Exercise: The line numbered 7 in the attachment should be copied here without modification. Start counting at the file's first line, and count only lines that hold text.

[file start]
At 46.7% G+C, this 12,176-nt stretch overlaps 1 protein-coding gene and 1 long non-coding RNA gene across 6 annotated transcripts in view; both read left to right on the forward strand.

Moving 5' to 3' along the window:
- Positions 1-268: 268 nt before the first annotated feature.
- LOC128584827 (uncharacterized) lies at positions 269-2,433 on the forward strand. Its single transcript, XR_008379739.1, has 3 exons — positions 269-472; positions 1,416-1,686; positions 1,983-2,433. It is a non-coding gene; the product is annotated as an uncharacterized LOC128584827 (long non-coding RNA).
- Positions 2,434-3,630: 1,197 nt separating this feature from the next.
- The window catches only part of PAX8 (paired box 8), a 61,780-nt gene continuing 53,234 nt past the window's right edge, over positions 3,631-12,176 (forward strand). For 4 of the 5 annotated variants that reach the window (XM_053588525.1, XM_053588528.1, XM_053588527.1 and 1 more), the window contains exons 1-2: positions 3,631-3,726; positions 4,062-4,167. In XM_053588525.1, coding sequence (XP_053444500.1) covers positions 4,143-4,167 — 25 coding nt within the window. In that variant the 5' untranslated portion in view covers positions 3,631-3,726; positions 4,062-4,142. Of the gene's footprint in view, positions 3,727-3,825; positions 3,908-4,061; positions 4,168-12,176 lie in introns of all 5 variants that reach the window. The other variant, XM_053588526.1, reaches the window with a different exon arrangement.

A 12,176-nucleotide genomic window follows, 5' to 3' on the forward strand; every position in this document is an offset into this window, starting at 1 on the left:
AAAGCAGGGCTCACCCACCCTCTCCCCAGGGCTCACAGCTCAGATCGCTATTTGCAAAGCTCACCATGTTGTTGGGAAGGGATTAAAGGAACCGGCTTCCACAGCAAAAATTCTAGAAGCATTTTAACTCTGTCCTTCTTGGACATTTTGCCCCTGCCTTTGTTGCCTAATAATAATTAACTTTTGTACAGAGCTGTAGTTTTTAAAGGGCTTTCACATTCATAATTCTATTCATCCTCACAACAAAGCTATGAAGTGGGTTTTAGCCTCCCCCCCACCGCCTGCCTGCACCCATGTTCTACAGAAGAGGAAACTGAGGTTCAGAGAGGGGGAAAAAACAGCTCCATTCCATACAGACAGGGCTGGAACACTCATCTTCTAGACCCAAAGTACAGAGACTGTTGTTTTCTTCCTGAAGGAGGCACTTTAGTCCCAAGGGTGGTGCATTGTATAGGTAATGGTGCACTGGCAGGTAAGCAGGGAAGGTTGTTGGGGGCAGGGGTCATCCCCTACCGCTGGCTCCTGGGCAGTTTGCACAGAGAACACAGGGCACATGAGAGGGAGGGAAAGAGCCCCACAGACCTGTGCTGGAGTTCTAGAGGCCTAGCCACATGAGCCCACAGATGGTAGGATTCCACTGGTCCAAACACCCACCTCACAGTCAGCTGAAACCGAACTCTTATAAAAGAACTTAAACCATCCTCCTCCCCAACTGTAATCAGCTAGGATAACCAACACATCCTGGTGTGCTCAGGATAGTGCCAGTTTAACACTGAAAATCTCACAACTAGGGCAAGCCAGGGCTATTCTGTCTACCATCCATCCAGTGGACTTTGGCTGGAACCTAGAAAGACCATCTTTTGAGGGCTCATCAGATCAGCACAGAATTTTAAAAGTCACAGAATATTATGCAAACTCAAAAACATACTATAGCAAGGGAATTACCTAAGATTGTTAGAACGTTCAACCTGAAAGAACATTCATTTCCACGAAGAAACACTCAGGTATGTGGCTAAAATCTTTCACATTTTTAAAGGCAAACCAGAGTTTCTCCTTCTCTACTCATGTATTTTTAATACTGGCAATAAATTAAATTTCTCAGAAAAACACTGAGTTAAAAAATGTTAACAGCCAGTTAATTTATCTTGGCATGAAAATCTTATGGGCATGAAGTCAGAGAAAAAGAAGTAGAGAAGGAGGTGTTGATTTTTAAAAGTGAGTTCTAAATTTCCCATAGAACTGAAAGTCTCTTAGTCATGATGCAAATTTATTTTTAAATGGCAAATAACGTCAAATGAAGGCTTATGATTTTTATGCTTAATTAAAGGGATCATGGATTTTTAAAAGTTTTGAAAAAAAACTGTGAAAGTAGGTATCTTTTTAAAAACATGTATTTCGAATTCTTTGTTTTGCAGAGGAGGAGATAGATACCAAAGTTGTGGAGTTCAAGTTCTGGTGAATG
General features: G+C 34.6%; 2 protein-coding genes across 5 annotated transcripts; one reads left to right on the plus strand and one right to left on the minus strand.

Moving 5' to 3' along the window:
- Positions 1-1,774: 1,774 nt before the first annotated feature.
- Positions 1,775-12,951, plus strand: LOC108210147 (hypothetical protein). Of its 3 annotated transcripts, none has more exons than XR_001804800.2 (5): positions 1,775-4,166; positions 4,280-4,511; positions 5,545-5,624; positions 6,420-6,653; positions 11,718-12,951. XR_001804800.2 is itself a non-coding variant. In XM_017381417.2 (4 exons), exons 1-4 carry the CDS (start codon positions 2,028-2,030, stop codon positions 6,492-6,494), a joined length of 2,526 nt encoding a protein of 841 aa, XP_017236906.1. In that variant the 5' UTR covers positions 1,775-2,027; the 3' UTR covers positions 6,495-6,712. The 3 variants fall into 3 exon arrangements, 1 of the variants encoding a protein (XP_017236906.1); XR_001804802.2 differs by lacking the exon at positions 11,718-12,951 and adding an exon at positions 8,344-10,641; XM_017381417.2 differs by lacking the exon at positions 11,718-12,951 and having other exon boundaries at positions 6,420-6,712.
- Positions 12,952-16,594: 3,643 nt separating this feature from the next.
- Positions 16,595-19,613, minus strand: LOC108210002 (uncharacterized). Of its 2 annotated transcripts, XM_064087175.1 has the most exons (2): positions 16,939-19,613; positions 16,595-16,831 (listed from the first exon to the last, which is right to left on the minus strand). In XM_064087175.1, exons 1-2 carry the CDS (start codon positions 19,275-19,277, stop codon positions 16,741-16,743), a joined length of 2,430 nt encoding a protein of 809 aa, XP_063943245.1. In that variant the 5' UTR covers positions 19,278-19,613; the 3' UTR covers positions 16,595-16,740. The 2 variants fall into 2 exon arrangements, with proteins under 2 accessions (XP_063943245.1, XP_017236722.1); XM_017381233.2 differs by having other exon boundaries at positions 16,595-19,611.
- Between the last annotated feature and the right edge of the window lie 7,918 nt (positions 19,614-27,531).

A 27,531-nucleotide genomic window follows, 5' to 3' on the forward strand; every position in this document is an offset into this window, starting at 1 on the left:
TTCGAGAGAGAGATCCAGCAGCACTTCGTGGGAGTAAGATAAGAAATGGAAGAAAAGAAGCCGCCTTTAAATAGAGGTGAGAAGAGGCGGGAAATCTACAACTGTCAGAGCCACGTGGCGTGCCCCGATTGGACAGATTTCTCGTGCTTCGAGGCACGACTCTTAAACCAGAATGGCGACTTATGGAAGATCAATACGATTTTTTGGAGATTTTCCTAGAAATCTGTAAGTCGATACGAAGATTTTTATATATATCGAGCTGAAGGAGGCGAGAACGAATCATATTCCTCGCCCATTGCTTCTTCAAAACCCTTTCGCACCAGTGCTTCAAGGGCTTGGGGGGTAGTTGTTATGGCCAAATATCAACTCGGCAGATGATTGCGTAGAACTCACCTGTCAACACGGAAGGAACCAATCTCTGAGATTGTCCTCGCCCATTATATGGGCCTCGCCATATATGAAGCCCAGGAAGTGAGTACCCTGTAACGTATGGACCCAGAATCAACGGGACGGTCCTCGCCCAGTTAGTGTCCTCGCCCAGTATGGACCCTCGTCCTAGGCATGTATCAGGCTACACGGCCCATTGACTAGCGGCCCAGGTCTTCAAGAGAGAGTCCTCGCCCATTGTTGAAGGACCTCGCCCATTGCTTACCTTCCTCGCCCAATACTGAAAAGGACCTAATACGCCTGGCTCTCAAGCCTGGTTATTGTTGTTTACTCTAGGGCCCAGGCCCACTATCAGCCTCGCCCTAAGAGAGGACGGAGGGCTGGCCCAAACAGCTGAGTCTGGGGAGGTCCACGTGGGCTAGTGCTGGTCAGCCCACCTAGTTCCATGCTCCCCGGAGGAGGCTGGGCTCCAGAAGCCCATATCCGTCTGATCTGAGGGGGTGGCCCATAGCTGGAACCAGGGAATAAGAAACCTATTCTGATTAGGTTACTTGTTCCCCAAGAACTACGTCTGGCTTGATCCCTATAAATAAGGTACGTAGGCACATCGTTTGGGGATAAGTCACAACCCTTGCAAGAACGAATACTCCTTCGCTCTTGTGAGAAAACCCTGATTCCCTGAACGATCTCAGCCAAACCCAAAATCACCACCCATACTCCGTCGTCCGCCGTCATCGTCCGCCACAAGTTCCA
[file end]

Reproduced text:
A 12,176-nucleotide genomic window follows, 5' to 3' on the forward strand; every position in this document is an offset into this window, starting at 1 on the left: